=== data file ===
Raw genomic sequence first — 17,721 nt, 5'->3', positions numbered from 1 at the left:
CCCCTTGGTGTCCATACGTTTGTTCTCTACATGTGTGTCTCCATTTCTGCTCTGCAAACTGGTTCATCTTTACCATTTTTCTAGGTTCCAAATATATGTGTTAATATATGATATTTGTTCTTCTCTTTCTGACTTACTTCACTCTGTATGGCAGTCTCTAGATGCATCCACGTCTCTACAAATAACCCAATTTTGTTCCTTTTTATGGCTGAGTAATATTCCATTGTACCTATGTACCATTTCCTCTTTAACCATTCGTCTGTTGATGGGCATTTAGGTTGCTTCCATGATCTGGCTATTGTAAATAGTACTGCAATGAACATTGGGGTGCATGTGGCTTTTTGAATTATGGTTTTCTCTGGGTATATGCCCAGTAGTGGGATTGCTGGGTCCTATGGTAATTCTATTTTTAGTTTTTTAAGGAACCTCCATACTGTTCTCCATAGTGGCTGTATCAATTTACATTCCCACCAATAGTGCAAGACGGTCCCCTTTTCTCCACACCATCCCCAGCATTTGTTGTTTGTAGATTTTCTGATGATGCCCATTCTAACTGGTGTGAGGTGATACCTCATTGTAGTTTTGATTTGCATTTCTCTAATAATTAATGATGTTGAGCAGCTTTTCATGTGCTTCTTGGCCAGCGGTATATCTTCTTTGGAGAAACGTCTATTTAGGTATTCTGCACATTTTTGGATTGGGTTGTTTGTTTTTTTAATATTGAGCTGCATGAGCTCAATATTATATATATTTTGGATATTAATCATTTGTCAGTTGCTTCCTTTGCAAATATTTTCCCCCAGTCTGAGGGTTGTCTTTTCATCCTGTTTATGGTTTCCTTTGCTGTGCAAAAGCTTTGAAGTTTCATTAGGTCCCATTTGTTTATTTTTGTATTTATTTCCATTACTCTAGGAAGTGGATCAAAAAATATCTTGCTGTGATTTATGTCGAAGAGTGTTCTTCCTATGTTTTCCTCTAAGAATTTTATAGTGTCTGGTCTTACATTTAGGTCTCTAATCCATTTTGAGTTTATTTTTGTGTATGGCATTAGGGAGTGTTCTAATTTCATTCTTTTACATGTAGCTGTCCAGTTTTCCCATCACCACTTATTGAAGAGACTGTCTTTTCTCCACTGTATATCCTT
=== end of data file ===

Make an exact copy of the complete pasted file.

Raw genomic sequence first — 17,721 nt, 5'->3', positions numbered from 1 at the left:
CCCCTTGGTGTCCATACGTTTGTTCTCTACATGTGTGTCTCCATTTCTGCTCTGCAAACTGGTTCATCTTTACCATTTTTCTAGGTTCCAAATATATGTGTTAATATATGATATTTGTTCTTCTCTTTCTGACTTACTTCACTCTGTATGGCAGTCTCTAGATGCATCCACGTCTCTACAAATAACCCAATTTTGTTCCTTTTTATGGCTGAGTAATATTCCATTGTACCTATGTACCATTTCCTCTTTAACCATTCGTCTGTTGATGGGCATTTAGGTTGCTTCCATGATCTGGCTATTGTAAATAGTACTGCAATGAACATTGGGGTGCATGTGGCTTTTTGAATTATGGTTTTCTCTGGGTATATGCCCAGTAGTGGGATTGCTGGGTCCTATGGTAATTCTATTTTTAGTTTTTTAAGGAACCTCCATACTGTTCTCCATAGTGGCTGTATCAATTTACATTCCCACCAATAGTGCAAGACGGTCCCCTTTTCTCCACACCATCCCCAGCATTTGTTGTTTGTAGATTTTCTGATGATGCCCATTCTAACTGGTGTGAGGTGATACCTCATTGTAGTTTTGATTTGCATTTCTCTAATAATTAATGATGTTGAGCAGCTTTTCATGTGCTTCTTGGCCAGCGGTATATCTTCTTTGGAGAAACGTCTATTTAGGTATTCTGCACATTTTTGGATTGGGTTGTTTGTTTTTTTAATATTGAGCTGCATGAGCTCAATATTATATATATTTTGGATATTAATCATTTGTCAGTTGCTTCCTTTGCAAATATTTTCCCCCAGTCTGAGGGTTGTCTTTTCATCCTGTTTATGGTTTCCTTTGCTGTGCAAAAGCTTTGAAGTTTCATTAGGTCCCATTTGTTTATTTTTGTATTTATTTCCATTACTCTAGGAAGTGGATCAAAAAATATCTTGCTGTGATTTATGTCGAAGAGTGTTCTTCCTATGTTTTCCTCTAAGAATTTTATAGTGTCTGGTCTTACATTTAGGTCTCTAATCCATTTTGAGTTTATTTTTGTGTATGGCATTAGGGAGTGTTCTAATTTCATTCTTTTACATGTAGCTGTCCAGTTTTCCCATCACCACTTATTGAAGAGACTGTCTTTTCTCCACTGTATATCCTT